By Blake Harvard
If you’ve ever ventured into the land of edchats on Twitter, you’ve probably experienced the feeling of seeing someone tweet information that you either disagree with or know to be false. How/when do you potentially question this person respectfully to ask about their tweet? What do you say?
Recently on twitter I was asked my opinion on this topic:
Mr. Symchych brings up a great point. Typically, especially in the US, if you do participate in edchats there seems to be a bit of a herd mentality. By disagreeing or questioning one, you may be inciting a ‘tweet-tsunami of backlash’ from the herd. How do I approach the herd without spooking and/or provoking? Because most edchats move so rapidly, you have to be quick with your replies and information. For this reason, there are only a few tips I have for hopefully getting your point across respectfully and effectively:
- Ask for evidence – When they tweet, politely ask if they’ve got any references or research that backs their claims. I usually approach it something like this: “These numbers are really interesting, do you have a link or reference to support these stats?” A majority of the time, I don’t receive a reply to my question, which I assume means they either didn’t see/understand my tweet or they’re ignoring me because they do not have an answer that will suffice. Occasionally I will get a response like, “I don’t have any evidence, but it just makes sense to me.” If this occurs, I usually respectfully mention that, without evidence of effectiveness, we don’t really know if any tool/strategy/gadget works.
- Provide evidence. Again, as politely as possible, link to writings or articles that refute their claims…I usually just ask them to please have a read and let me know if they have any questions as I’d love to continue the conversation. More often than not, there is no tweet in reply and the communication ends there.
- Know when to cut your losses. Sometimes there’s nothing you can do to have a constructive conversation. When offense has clearly been taken and there’s no going back, I suggest respectfully backing out of the conversation and quite possibly the entire chat. Just a few weeks ago, I excused myself from a chat and the leaders quite respectfully asked to DM me to discuss what topics I would like to see discussed during their edchat. Class move, I think.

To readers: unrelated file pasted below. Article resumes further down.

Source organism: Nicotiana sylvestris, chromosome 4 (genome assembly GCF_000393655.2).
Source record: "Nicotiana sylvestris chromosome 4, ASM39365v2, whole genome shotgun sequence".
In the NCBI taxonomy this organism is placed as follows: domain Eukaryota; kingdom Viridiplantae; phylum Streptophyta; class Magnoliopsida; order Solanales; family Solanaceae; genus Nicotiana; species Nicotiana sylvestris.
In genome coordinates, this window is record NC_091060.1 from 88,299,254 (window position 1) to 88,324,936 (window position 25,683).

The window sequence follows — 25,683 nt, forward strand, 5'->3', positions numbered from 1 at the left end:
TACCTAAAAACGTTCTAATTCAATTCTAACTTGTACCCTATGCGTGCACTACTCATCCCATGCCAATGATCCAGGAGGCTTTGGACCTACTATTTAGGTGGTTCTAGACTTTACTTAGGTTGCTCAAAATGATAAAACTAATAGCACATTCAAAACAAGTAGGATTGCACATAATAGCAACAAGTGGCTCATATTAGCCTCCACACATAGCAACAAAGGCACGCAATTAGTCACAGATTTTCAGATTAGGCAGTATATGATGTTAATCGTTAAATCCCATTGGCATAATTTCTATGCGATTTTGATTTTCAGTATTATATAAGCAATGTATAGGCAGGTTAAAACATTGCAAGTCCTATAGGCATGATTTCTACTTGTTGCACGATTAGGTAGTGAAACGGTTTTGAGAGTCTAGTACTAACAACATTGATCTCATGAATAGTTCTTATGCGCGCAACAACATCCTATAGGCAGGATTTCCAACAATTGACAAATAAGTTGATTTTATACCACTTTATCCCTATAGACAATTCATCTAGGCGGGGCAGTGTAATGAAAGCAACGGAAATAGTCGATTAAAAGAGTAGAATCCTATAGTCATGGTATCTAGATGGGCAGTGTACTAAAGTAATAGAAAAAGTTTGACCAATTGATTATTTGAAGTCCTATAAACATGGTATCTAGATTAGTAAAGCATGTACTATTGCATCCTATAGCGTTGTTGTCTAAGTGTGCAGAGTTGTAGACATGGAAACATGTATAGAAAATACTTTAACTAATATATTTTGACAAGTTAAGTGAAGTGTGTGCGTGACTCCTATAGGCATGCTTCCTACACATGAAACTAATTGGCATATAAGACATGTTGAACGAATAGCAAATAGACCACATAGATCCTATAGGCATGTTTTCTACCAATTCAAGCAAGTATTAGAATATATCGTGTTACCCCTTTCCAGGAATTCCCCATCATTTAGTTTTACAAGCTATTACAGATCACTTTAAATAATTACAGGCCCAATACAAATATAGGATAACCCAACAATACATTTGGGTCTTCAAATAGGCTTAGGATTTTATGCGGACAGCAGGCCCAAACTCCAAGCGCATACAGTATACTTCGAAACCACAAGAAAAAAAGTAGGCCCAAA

To be fair, it can be quite intimidating to oppose the herd. For me, it was an issue of not wanting to come off as insincere or disrespectful to fellow educators. However occasionally misguided, I assume teachers who go to the effort to have a twitter handle and participate in twitter chats are among those educators who want to improve…they are teachers looking to refine their craft. Unfortunately, however, there are quite prominent educelebrities who tweet information or quotes with no evidence of effectiveness that are accepted as truth. I see this as a big problem. As I’ve blogged before, schools/students need teachers who are critical consumers of information; having the tools to decipher fact from fiction.
That is why I participate in so many edchats. While they can be tedious and you see an over-abundance of chats on school culture, technology, and growth mindset, edchats are the best way to get the message out to the masses. And the message of using evidenced practices is a noble message. When I think of the direct and indirect consequences of convincing one teacher to dig deeper with a critical eye, it keeps me going. One more teacher using evidence-based practices with his/her 150 students over the course of a career…you get the point. It is certainly a cliche of teaching, but it really is for the kids.
Oppose the herd. Fight the good fight…respectfully.
***If the topics of evidence-based practices and connecting research with the classroom teacher entices you, I would like to suggest you look into the works of The Learning Scientists (@AceThatTest) and researchED. In my opinion, no one links research with the classroom better than The Learning Scientists and researchED holds conferences across the world with the aim of bringing people together to promote evidence-based practices in the classroom.
Also, here’s a recent post I wrote on giving credit to the people and writings that have most shaped my beliefs about teaching in the classroom. Highly recommend.
This piece first ran in its original form here at the Effortful Educator.
Blake Harvard is the AP Psychology teacher at James Clemens High School in Madison, Alabama. He has been teaching for about a decade and received his B. S. and M. Ed. degrees from the University of Montevallo. He has a particular affinity for all things cognition and psychology; especially when those areas are also paired with education and learning. He started his blog, The Effortful Educator, to highlight research being done on learning, memory, and cognition and their connections to the classroom and is kind enough to share his work with us here at Good School Hunting.